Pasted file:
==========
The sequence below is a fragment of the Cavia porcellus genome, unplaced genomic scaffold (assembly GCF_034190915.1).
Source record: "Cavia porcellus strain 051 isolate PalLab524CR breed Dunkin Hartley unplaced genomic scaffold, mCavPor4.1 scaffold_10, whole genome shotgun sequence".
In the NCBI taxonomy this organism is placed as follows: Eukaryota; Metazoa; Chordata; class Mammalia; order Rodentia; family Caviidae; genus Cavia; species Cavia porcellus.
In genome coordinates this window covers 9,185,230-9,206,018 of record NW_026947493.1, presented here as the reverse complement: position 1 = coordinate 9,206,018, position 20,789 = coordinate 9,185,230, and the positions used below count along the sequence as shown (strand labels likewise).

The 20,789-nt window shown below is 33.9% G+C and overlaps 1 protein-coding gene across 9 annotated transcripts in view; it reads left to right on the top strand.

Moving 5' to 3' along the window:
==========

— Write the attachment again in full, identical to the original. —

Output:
The sequence below is a fragment of the Cavia porcellus genome, unplaced genomic scaffold (assembly GCF_034190915.1).
Source record: "Cavia porcellus strain 051 isolate PalLab524CR breed Dunkin Hartley unplaced genomic scaffold, mCavPor4.1 scaffold_10, whole genome shotgun sequence".
In the NCBI taxonomy this organism is placed as follows: Eukaryota; Metazoa; Chordata; class Mammalia; order Rodentia; family Caviidae; genus Cavia; species Cavia porcellus.
In genome coordinates this window covers 9,185,230-9,206,018 of record NW_026947493.1, presented here as the reverse complement: position 1 = coordinate 9,206,018, position 20,789 = coordinate 9,185,230, and the positions used below count along the sequence as shown (strand labels likewise).

The 20,789-nt window shown below is 33.9% G+C and overlaps 1 protein-coding gene across 9 annotated transcripts in view; it reads left to right on the top strand.

Moving 5' to 3' along the window: